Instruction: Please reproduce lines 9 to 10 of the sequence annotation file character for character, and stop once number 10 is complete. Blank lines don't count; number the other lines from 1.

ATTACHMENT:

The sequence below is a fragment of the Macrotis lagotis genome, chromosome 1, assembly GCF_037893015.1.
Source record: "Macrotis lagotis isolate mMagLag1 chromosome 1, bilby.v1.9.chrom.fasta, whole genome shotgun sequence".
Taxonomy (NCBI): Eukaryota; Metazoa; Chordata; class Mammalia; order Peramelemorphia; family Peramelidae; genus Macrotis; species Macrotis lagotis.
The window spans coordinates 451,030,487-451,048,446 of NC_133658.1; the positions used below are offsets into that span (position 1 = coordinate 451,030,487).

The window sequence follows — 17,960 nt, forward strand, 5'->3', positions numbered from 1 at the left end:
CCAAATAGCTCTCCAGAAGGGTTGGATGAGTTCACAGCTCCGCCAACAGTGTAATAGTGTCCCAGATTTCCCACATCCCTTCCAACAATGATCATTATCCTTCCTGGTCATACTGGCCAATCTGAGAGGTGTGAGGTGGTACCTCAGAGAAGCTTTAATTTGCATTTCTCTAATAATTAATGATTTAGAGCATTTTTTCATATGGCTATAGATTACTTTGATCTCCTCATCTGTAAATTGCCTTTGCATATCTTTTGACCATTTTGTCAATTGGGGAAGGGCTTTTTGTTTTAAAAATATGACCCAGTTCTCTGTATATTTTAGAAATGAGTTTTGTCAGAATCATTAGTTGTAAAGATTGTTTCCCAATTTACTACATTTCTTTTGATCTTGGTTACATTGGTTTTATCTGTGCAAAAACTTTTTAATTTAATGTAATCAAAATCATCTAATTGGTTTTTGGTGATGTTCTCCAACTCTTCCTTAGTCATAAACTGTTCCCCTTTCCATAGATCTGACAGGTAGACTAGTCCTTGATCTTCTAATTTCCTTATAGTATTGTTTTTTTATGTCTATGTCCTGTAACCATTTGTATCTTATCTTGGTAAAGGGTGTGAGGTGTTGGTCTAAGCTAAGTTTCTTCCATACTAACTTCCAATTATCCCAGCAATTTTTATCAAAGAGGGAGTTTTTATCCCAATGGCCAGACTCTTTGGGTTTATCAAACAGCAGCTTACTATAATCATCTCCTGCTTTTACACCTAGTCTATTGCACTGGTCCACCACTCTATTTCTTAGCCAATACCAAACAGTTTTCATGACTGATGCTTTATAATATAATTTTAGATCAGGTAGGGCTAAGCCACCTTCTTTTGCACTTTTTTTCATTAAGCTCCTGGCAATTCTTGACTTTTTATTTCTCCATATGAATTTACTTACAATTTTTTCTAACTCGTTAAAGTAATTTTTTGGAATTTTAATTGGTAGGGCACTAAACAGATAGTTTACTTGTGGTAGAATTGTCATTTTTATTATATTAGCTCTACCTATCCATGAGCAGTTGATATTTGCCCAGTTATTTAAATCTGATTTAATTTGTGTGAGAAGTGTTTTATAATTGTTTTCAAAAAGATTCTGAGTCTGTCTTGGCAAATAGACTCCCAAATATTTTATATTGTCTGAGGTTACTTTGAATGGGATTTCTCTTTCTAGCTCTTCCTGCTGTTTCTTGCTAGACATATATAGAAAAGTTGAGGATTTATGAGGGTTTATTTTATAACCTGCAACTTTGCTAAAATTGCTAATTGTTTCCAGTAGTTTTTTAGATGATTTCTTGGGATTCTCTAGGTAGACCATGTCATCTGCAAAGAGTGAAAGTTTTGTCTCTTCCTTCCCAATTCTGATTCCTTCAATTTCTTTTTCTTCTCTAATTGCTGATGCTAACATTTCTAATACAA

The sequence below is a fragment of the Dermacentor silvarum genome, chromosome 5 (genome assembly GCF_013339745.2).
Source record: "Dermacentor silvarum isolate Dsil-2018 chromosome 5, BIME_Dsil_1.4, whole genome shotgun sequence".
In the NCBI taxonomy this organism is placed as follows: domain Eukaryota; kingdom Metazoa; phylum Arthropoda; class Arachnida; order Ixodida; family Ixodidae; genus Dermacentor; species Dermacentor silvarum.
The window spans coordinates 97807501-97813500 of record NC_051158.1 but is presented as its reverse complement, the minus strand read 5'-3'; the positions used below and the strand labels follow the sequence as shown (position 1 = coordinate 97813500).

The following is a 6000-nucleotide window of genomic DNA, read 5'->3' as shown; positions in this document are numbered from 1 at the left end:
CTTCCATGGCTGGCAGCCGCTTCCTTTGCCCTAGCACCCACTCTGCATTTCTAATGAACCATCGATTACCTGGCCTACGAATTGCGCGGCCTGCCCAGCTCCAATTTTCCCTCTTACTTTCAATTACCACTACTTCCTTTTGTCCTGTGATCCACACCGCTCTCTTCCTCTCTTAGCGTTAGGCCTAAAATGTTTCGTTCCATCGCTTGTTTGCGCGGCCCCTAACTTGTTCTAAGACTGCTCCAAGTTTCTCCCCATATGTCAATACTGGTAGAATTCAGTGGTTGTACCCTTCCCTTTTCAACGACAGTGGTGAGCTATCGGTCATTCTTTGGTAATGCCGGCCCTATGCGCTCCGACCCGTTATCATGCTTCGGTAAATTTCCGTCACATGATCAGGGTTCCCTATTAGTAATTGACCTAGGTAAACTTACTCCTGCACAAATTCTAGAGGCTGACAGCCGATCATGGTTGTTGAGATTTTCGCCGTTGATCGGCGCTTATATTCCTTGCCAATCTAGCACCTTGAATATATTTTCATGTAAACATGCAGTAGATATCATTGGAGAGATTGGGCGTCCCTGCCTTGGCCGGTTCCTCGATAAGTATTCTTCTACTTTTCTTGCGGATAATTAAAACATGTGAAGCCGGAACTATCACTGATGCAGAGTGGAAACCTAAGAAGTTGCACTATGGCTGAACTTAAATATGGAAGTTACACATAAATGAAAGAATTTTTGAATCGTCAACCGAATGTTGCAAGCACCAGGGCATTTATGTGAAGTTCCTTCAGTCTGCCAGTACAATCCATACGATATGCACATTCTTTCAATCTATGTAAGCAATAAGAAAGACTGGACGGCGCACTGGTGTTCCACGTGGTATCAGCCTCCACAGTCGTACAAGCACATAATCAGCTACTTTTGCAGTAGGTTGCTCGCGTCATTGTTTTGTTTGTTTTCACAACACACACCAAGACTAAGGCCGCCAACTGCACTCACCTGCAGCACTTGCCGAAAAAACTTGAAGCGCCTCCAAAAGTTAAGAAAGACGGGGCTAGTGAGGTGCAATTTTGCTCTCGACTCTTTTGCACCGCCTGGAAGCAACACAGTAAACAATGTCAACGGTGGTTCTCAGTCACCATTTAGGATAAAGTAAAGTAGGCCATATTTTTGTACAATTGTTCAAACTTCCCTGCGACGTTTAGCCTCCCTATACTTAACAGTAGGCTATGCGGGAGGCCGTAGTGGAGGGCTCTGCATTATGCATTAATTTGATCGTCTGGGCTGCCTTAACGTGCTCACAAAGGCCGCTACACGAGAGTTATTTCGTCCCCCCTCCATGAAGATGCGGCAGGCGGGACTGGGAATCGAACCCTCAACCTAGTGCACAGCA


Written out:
In the NCBI taxonomy this organism is placed as follows: domain Eukaryota; kingdom Metazoa; phylum Arthropoda; class Arachnida; order Ixodida; family Ixodidae; genus Dermacentor; species Dermacentor silvarum.
The window spans coordinates 97807501-97813500 of record NC_051158.1 but is presented as its reverse complement, the minus strand read 5'-3'; the positions used below and the strand labels follow the sequence as shown (position 1 = coordinate 97813500).